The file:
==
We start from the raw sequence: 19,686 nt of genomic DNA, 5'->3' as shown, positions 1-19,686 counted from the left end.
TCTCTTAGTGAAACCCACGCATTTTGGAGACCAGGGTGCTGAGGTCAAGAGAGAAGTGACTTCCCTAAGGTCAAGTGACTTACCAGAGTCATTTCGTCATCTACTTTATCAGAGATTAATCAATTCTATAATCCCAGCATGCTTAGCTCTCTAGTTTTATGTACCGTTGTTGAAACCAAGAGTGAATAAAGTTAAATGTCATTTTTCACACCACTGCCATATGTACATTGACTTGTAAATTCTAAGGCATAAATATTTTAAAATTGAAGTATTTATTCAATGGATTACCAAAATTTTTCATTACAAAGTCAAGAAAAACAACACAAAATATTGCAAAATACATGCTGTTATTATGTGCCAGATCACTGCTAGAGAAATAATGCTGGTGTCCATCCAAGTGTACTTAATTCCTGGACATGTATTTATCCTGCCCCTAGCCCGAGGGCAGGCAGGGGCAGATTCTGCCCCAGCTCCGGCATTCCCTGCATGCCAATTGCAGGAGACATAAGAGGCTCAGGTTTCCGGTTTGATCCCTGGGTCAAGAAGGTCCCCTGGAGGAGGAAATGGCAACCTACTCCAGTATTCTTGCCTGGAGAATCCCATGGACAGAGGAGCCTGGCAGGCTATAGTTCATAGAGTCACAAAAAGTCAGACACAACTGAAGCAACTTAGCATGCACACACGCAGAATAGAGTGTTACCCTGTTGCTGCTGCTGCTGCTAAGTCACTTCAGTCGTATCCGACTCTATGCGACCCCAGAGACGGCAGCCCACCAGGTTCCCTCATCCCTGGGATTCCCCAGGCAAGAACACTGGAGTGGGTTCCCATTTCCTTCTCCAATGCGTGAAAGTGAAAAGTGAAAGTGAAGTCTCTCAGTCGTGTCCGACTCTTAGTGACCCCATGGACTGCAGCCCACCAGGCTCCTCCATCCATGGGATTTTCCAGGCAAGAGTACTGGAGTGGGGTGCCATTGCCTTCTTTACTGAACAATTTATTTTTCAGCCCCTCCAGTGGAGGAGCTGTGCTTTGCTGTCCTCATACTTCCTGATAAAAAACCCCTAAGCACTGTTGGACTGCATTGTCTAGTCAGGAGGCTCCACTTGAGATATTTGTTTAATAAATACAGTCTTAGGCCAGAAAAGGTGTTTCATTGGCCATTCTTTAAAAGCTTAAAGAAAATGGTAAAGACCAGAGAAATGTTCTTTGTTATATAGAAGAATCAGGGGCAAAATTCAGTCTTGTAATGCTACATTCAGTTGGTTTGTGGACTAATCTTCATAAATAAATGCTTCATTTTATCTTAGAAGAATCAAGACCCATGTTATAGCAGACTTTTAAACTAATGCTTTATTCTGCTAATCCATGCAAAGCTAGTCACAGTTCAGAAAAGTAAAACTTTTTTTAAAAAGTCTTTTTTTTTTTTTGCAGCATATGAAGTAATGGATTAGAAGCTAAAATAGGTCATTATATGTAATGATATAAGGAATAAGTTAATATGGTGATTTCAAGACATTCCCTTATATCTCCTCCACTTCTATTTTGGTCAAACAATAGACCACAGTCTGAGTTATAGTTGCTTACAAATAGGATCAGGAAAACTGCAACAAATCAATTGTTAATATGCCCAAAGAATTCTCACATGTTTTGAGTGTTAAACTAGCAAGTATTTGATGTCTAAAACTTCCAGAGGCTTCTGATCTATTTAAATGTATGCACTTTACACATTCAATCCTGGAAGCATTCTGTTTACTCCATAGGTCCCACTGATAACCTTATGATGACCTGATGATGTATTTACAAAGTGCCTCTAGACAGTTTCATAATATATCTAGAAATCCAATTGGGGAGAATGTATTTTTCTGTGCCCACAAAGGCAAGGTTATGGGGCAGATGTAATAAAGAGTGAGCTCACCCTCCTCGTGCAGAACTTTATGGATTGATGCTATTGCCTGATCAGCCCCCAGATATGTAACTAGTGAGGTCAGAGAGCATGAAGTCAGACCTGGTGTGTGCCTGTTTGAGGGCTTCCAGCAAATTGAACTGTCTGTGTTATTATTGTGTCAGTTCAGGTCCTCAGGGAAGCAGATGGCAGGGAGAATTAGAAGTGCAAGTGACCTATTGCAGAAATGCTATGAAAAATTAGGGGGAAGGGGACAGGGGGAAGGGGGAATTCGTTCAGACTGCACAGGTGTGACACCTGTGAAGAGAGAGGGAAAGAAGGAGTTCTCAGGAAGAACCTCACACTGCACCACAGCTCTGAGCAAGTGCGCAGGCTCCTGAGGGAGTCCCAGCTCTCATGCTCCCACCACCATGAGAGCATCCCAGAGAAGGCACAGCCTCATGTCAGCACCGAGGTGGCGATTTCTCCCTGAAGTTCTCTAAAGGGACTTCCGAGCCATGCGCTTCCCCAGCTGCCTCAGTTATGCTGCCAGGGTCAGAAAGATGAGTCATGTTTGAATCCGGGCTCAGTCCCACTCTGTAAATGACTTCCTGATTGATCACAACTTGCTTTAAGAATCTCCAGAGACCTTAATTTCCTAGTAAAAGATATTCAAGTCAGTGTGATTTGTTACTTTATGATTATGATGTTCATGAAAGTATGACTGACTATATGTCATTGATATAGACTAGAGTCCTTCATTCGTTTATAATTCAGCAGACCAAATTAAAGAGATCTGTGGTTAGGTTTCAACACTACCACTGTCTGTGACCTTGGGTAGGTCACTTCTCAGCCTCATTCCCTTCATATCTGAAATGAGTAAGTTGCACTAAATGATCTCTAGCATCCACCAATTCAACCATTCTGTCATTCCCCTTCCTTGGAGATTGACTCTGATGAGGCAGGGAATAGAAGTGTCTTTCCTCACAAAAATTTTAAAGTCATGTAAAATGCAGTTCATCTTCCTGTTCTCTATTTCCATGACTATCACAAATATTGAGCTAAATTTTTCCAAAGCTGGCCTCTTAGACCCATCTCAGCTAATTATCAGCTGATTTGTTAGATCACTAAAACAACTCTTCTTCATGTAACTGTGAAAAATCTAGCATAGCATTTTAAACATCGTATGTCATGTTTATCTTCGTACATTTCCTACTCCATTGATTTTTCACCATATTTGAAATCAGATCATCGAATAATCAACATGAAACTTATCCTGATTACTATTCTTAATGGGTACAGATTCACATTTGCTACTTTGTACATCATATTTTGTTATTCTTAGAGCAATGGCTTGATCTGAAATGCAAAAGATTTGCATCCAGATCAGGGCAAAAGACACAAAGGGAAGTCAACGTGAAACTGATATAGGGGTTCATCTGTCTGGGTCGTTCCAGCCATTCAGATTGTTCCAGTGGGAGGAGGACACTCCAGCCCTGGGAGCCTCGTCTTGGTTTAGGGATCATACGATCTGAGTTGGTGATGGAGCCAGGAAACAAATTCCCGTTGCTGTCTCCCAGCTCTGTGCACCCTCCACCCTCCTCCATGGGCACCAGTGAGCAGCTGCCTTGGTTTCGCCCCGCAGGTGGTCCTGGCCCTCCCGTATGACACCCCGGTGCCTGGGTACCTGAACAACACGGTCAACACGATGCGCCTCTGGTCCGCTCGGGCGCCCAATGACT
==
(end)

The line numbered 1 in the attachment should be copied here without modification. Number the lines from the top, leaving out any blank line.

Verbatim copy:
We start from the raw sequence: 19,686 nt of genomic DNA, 5'->3' as shown, positions 1-19,686 counted from the left end.